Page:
What happened last year at Marienbad? A stranger tries to tell a married woman that they met last year at Marienbad and had an affair, which she hardly remembers. A love story has no story. A dream has no beginning and end. Audiences are introduced into the real-time experience of déjà vu in "Last Year at Marienbad" (1961). Alain Robbe-Grillet's novel could be treated as the detailed shooting script for French film master Alain Resnais, who followed it faithfully. The film proves to be the perfect marriage of "le nouveau roman" and cinema as modern art and won the Golden Lion at the Venice Film Festival 1961. The additional screening will be held on July 16.
Based on the novel by Nobel prize-winner Thomas Mann, combining the brilliant cinematography of De Santis and a fascinating city called Venice with Mahler's Symphony no.5 (Adagietto), under Luchino Visconti's aristocratic direction, "Death in Venice" (1971) became an all-time art-house classic. It is truly a masterpiece of intrinsic beauty. The film won the 25th Anniversary Prize at the Cannes Film Festival 1971. The additional screening will be held on August 6.
Honoured with the Golden Palm at the Cannes Film Festival 1979 and the Best Foreign Language Film at the Academy Awards 1980, German director Volker Schlöndorff's "The Tin Drum" (1979) is a visionary adaptation of Nobel laureate Günter Grass' acclaimed novel, an unforgettable fantasia of surreal imagery and striking eroticism. A boy who is born with an intellect beyond his infancy witnesses the hypocrisy of adulthood and the irresponsibility of society. On his third birthday, he refuses to grow older and starts to show his discontent via his drum and scream. The additional screening will be held on September 24.
A beauty, a villain, a gypsy, a Muslim, a Jew and a cabalist come out one by one with weird, interwoven stories. "The Saragossa Manuscript" (1965) was adapted from the novel by Jan Potocki, a legendary figure in 18th century Poland. The secretive, surrealistic landscape created with ultra-wide shots by Polish director Wojciech Has became a cinematic cult classic for Martin Scorsese, Francis Coppola and many of today's film masters. The additional screening will be held on October 2.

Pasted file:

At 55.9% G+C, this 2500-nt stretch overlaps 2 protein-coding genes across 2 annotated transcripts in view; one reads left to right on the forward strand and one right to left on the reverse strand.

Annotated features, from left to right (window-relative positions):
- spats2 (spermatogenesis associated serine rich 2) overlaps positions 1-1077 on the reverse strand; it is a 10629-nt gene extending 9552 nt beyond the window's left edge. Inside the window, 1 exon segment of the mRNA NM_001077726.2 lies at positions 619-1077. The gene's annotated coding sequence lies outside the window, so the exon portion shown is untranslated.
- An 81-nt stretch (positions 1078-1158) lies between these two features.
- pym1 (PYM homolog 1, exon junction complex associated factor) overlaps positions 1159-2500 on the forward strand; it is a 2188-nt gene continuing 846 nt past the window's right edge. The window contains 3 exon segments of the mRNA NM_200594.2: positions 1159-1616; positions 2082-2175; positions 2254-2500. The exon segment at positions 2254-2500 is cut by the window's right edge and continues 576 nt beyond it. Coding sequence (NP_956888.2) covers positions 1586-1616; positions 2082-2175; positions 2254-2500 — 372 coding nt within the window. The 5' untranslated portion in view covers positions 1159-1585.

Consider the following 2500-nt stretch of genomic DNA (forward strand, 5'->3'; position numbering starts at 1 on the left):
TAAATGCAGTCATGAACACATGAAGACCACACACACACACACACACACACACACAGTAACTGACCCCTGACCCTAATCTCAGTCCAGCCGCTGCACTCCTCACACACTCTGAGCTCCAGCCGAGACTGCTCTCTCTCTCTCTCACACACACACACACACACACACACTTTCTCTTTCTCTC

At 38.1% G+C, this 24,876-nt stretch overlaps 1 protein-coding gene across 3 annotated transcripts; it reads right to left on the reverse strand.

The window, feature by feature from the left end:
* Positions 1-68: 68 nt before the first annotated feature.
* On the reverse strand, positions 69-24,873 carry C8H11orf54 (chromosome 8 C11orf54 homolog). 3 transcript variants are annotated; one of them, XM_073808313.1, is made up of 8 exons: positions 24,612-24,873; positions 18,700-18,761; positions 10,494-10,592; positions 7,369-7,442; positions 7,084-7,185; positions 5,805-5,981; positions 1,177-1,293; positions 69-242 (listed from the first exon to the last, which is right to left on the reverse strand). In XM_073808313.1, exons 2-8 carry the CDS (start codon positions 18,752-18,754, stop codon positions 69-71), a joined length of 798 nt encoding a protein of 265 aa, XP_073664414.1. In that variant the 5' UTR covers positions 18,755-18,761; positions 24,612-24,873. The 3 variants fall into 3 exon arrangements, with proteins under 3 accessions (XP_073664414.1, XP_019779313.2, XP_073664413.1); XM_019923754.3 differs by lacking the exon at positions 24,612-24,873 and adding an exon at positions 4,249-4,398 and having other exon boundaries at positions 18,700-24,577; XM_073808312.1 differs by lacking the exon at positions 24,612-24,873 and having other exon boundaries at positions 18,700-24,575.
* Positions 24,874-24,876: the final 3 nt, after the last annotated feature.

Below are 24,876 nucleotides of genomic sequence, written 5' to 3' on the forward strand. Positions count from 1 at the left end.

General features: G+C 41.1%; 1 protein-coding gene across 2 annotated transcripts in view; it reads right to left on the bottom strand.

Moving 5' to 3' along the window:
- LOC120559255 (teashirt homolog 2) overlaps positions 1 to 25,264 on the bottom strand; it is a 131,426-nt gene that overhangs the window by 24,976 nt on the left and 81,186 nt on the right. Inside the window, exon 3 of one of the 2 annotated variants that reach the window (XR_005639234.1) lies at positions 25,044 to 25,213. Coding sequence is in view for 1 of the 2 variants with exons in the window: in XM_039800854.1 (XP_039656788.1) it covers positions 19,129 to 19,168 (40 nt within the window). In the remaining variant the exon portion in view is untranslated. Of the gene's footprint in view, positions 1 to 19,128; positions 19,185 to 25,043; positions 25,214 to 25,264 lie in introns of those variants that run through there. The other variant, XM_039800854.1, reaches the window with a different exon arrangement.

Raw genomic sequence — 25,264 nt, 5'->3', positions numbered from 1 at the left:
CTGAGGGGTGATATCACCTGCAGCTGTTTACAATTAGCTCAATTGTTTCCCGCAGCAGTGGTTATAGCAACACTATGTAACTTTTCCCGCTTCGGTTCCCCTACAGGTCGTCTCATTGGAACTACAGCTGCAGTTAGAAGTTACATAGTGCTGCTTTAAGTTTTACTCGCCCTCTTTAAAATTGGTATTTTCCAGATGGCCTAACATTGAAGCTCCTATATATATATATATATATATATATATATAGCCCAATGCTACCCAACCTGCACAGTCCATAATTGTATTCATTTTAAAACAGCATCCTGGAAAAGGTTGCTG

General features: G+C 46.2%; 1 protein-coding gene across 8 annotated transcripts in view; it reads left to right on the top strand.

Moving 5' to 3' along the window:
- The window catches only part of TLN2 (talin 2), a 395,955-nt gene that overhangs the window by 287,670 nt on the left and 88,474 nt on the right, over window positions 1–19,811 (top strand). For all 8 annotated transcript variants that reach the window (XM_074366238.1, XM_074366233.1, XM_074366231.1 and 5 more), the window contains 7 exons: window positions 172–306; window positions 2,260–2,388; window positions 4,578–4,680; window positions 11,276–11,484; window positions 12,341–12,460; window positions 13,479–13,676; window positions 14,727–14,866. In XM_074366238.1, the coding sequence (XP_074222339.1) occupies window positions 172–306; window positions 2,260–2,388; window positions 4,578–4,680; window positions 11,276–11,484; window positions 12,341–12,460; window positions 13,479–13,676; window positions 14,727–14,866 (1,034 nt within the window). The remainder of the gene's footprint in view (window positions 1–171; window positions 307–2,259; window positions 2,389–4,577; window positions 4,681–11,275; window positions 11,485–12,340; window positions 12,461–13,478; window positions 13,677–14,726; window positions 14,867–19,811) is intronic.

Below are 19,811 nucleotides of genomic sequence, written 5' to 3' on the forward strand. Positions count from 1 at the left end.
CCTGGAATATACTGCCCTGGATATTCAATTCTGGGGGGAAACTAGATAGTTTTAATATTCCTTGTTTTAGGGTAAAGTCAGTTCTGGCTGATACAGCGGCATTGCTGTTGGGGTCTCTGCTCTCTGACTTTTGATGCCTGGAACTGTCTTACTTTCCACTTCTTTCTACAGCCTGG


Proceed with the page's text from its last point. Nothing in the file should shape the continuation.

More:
American film master Martin Scorsese is known for his macho cinematic style, yet he has loved Edith Wharton's feminine novel "The Age of Innocence" for many years. Turning the novel into a film in 1993, he endeavours to create a rich classical atmosphere. The camera captures gorgeously forbidden love in a 19th century world - its flow, its imprecision, its breath, and its burial in the depth of soul. The additional screening will be held on October 29.
All the films have English and Chinese subtitles. "The Tin Drum" has been classified as Category III and only ticket holders aged 18 and above will be admitted.
Tickets for screenings priced at $50 and workshops priced at $80 per session are available at URBTIX outlets. Half-price tickets are available for senior citizens aged 60 and above, people with disabilities, full-time students and Comprehensive Social Security Assistance recipients.
Programme and discount details can be found in the leaflet at all LCSD performing venues. Reservations can be made by phone on 2734 9009 or via the Internet at www.urbtix.hk. For enquiries, please call 2734 2900 or browse the website at www.lcsd.gov.hk/fp.
Ends/Monday, June 14, 2010